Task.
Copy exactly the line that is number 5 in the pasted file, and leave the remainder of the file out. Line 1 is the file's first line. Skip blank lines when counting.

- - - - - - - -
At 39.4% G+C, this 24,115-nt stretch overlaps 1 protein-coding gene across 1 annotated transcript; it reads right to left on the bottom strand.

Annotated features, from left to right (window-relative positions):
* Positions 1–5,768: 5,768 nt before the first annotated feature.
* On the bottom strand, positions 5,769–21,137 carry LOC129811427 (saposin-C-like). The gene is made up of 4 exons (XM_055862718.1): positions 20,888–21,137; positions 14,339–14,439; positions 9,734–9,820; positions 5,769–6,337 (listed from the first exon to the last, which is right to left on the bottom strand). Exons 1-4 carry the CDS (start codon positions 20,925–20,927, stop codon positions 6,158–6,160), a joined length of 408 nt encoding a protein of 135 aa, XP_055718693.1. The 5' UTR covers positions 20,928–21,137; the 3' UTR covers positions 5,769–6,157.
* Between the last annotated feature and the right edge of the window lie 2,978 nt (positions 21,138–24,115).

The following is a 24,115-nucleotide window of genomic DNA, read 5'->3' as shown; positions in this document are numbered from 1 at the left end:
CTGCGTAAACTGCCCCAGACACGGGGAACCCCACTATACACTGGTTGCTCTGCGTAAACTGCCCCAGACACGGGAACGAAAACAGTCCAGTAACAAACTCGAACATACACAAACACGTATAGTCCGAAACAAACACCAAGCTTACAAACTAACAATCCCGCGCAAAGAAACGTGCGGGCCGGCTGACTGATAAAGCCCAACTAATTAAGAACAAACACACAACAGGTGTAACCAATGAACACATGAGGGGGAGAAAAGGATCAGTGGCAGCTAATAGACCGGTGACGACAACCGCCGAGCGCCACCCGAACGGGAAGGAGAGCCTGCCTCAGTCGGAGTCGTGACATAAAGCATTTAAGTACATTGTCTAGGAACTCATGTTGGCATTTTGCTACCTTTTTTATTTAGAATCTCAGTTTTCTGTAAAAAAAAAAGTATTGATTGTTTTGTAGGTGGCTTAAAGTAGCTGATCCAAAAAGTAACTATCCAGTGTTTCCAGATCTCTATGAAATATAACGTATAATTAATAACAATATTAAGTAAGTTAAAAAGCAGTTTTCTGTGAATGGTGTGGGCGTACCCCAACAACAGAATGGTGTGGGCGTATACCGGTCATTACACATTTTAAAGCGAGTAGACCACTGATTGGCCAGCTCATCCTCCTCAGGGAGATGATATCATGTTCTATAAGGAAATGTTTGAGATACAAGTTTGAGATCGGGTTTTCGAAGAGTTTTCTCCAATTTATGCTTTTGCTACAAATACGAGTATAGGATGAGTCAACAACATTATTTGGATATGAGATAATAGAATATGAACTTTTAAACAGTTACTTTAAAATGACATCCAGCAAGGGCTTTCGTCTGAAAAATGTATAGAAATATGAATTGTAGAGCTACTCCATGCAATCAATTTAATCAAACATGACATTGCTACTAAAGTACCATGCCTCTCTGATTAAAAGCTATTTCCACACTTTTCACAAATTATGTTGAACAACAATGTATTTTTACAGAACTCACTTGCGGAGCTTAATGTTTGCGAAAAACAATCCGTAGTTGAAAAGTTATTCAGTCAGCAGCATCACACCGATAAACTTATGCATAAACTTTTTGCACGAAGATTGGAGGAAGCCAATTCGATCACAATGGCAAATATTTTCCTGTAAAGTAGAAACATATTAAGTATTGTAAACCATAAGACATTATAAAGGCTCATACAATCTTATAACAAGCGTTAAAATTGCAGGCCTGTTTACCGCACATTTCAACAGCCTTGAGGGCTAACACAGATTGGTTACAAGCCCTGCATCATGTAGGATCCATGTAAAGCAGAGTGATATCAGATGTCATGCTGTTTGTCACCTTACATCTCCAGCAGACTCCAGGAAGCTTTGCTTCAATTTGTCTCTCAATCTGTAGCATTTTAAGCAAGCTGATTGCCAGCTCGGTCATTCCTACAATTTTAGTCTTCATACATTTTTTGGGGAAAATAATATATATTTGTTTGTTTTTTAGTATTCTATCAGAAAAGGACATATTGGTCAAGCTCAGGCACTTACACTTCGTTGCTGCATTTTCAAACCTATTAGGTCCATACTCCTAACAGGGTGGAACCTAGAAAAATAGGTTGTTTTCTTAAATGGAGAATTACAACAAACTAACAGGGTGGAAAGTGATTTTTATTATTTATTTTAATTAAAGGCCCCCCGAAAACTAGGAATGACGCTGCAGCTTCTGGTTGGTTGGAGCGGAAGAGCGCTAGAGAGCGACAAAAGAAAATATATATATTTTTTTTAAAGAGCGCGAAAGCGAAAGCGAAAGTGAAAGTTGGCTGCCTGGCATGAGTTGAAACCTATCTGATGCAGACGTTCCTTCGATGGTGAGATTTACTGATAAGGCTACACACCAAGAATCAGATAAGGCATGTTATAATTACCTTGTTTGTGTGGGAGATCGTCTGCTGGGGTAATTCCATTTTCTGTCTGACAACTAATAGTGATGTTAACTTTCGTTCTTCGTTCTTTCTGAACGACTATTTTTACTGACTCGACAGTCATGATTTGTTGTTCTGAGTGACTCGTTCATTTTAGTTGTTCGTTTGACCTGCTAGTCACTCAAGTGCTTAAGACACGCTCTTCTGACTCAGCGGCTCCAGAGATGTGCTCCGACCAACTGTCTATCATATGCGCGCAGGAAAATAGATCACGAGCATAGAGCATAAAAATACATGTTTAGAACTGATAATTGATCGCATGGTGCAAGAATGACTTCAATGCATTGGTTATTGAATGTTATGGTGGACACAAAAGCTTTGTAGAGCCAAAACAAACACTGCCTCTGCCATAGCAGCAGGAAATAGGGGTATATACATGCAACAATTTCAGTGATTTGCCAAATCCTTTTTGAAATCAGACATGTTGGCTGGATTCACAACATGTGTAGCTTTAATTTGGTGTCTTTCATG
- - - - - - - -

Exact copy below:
* Between the last annotated feature and the right edge of the window lie 2,978 nt (positions 21,138–24,115).